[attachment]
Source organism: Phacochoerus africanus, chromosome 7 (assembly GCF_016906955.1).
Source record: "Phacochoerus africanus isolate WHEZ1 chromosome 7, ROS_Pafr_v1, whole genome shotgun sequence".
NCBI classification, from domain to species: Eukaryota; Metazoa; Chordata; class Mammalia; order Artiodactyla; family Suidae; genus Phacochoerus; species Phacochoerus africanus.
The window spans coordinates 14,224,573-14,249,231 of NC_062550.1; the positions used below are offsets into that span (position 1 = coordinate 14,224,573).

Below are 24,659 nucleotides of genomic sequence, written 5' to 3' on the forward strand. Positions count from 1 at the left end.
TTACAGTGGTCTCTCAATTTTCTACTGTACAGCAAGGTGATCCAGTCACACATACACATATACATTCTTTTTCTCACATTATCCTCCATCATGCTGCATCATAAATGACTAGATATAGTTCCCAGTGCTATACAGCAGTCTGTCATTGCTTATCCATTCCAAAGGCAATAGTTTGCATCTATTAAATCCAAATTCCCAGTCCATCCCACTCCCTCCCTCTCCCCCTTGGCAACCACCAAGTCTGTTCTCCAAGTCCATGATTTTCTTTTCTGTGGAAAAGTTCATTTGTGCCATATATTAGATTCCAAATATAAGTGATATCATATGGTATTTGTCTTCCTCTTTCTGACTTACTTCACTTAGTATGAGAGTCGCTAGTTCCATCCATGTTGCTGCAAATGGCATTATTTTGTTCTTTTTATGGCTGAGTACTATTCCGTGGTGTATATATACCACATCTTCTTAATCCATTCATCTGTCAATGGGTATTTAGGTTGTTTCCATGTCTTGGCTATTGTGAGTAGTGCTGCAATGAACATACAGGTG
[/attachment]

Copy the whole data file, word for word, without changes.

Source organism: Phacochoerus africanus, chromosome 7 (assembly GCF_016906955.1).
Source record: "Phacochoerus africanus isolate WHEZ1 chromosome 7, ROS_Pafr_v1, whole genome shotgun sequence".
NCBI classification, from domain to species: Eukaryota; Metazoa; Chordata; class Mammalia; order Artiodactyla; family Suidae; genus Phacochoerus; species Phacochoerus africanus.
The window spans coordinates 14,224,573-14,249,231 of NC_062550.1; the positions used below are offsets into that span (position 1 = coordinate 14,224,573).

Below are 24,659 nucleotides of genomic sequence, written 5' to 3' on the forward strand. Positions count from 1 at the left end.
TTACAGTGGTCTCTCAATTTTCTACTGTACAGCAAGGTGATCCAGTCACACATACACATATACATTCTTTTTCTCACATTATCCTCCATCATGCTGCATCATAAATGACTAGATATAGTTCCCAGTGCTATACAGCAGTCTGTCATTGCTTATCCATTCCAAAGGCAATAGTTTGCATCTATTAAATCCAAATTCCCAGTCCATCCCACTCCCTCCCTCTCCCCCTTGGCAACCACCAAGTCTGTTCTCCAAGTCCATGATTTTCTTTTCTGTGGAAAAGTTCATTTGTGCCATATATTAGATTCCAAATATAAGTGATATCATATGGTATTTGTCTTCCTCTTTCTGACTTACTTCACTTAGTATGAGAGTCGCTAGTTCCATCCATGTTGCTGCAAATGGCATTATTTTGTTCTTTTTATGGCTGAGTACTATTCCGTGGTGTATATATACCACATCTTCTTAATCCATTCATCTGTCAATGGGTATTTAGGTTGTTTCCATGTCTTGGCTATTGTGAGTAGTGCTGCAATGAACATACAGGTG